Do you have foot drop? do you want to find solutions to help improve mobility?
Are you finding it difficult to lift your foot when you walk? Are you catching your toes more? Having to lift your hip or swing your leg out to ensure you don’t catch your toes? Are you falling because you catch your toes when you walk? Then you might be struggling with foot drop.
What is Foot drop?
Foot drop (also known as drop foot or dropped foot) affects millions of people worldwide. It can affect your quality of life, your self-confidence and increase your risk of falls and injury. Foot drop is caused by a muscle weakness or a disruption in the nerves between the foot and the brain which makes it difficult to lift the front part of your foot and toes.
Foot Drop Causes?
Foot drop can be caused by both neurological and musculoskeletal conditions, with the most common cause being damage to the peroneal nerve. The peroneal nerve is a branch of the sciatic nerve which extends from the lower region of the spine and wraps down around the back of the knee and down the front of the shin. It is a nerve which lies very close to the surface of the skin which can leave it open to injury and damage. Other common causes of foot drop can include; muscle or nerve disorders, such as polio or Charcot-Marie-Tooth disease, and brain and spinal cord disorders, such as stoke or multiple sclerosis. Therefore, foot drop is considered a symptom of another problem and not a condition itself.
You may be altering the way you walk in order to accommodate for a dropped foot and ensure the toe clears the ground when you walk. The most common alteration method is lifting your foot higher, also known as high steppage gait; this involves excessive flexion (bending) of the knee and hip or swinging your leg out and round to clear the toes, this is known as circumduction gait. However, this type of walking requires much more energy and effort and in time can lead to secondary complications such as back and hip pain, as well as a shortening of the large muscle at the calf (Gastrocnemius), and increased self-consciousness about the way you walk.
Functional Electrical Stimulation, known as FES, such as the Bioness System. These devices provide small electrical impulses directly to the nerves in the affected area. This stimulation causes the nerves to shorten (contract) the affected muscles, resulting in the front part of the foot lifting up. This requires small electrodes to be placed on the skin to provide the electrical stimulation. An examination and trial with a qualified clinician is needed to assess suitability for FES.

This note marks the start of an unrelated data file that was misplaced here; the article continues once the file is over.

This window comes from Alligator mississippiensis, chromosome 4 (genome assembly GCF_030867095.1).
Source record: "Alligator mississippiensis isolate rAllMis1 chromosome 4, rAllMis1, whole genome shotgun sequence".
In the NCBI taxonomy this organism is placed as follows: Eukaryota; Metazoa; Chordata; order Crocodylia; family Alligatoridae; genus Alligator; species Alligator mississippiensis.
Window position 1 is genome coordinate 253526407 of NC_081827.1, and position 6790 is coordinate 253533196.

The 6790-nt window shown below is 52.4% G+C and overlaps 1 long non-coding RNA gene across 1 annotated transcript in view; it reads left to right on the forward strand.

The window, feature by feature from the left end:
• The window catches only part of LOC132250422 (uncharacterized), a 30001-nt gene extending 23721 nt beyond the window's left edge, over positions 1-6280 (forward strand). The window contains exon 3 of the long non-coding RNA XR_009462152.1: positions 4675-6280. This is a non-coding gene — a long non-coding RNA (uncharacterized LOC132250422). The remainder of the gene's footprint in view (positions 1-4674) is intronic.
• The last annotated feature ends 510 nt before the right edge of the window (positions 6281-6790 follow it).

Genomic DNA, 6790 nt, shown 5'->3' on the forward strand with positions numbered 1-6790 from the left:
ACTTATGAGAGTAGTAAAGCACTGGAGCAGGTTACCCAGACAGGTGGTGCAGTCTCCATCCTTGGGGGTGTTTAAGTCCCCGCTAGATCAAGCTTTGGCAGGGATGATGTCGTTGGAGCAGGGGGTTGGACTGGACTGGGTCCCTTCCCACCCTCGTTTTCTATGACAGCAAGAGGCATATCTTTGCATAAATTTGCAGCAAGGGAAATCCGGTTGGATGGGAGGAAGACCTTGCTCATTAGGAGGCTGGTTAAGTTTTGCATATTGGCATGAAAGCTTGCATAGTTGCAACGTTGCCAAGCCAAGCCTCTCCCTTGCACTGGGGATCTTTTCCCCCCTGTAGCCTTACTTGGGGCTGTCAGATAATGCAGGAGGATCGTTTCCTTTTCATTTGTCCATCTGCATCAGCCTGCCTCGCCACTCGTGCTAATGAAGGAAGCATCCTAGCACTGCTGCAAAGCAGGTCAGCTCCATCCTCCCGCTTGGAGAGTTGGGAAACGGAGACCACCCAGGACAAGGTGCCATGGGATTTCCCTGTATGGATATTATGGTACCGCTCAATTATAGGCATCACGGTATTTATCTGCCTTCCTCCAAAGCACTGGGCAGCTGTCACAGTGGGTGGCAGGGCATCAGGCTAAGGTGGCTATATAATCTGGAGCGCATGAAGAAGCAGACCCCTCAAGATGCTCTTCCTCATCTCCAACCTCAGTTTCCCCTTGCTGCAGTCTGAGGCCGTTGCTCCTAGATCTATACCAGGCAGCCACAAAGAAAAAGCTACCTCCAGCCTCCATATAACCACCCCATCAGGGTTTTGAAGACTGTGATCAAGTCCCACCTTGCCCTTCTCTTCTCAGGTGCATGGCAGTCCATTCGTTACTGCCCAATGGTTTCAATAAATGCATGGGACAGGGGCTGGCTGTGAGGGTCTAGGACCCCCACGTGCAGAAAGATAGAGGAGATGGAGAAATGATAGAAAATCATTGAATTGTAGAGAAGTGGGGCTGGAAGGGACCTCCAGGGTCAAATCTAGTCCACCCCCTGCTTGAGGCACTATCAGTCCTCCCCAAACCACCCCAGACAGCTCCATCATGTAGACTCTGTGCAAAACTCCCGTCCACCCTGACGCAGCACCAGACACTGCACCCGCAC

The easiest way to prevent foot drop is to wear a brace or support, known as an orthosis. These supports are designed to hold your foot up whilst walking and preventing the front part of the foot from dropping down. Anyone struggling with foot drop can benefit from wearing a foot drop splint.
There are lots of different device available. A more solid design also known as an Ankle Foot Orthosis (AFO) extends down the calf under the foot and is worn inside your shoe, this design is used in more severe cases of foot drop. Such as the WalkOn or SpryStep.
Finding your support or brace?
Before selecting your foot drop splint here are a few questions you should ask yourself?
1) What is the cause of the foot drop?
2) What is the severity of your foot drop and is there any ankle stability? If ankle stability is present a more supportive device may be needed.
3) Are you falling frequently?
4) Do you have variable swelling in your foot and ankle? This may limit your choice of splint as a more solid design may be uncomfortable with swelling.
5) Do you want to wear your support inside or outside your shoes? It is important to remember that wearing a support may limit your choice of footwear.
6) How much to do want to spend? Sometimes the most expensive support might not be best for your needs, and sometimes you might need to spend more to get the level of support required.
Choosing the right device for you requires clinical guidance and support, at total body orthotics we are committed to making the process as simple as possible and have specialist clinicians available to aid you in your choice of drop foot splint.